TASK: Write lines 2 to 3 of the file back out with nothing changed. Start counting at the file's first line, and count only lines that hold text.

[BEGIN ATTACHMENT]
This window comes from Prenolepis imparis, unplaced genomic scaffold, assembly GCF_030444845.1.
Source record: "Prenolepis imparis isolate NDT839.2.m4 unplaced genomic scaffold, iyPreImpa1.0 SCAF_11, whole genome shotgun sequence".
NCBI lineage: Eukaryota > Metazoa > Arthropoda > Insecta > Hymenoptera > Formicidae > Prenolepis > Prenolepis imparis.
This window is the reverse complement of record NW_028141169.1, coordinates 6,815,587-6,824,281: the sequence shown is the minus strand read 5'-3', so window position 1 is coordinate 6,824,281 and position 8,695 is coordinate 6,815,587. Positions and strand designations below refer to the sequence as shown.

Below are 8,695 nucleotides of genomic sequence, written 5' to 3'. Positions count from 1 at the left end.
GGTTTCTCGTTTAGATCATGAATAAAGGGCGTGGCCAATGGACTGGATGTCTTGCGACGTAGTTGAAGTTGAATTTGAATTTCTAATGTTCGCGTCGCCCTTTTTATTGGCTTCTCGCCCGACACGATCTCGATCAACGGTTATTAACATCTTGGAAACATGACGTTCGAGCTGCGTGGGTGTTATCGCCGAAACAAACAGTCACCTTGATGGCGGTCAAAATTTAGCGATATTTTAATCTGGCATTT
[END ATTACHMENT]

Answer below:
Source record: "Prenolepis imparis isolate NDT839.2.m4 unplaced genomic scaffold, iyPreImpa1.0 SCAF_11, whole genome shotgun sequence".
NCBI lineage: Eukaryota > Metazoa > Arthropoda > Insecta > Hymenoptera > Formicidae > Prenolepis > Prenolepis imparis.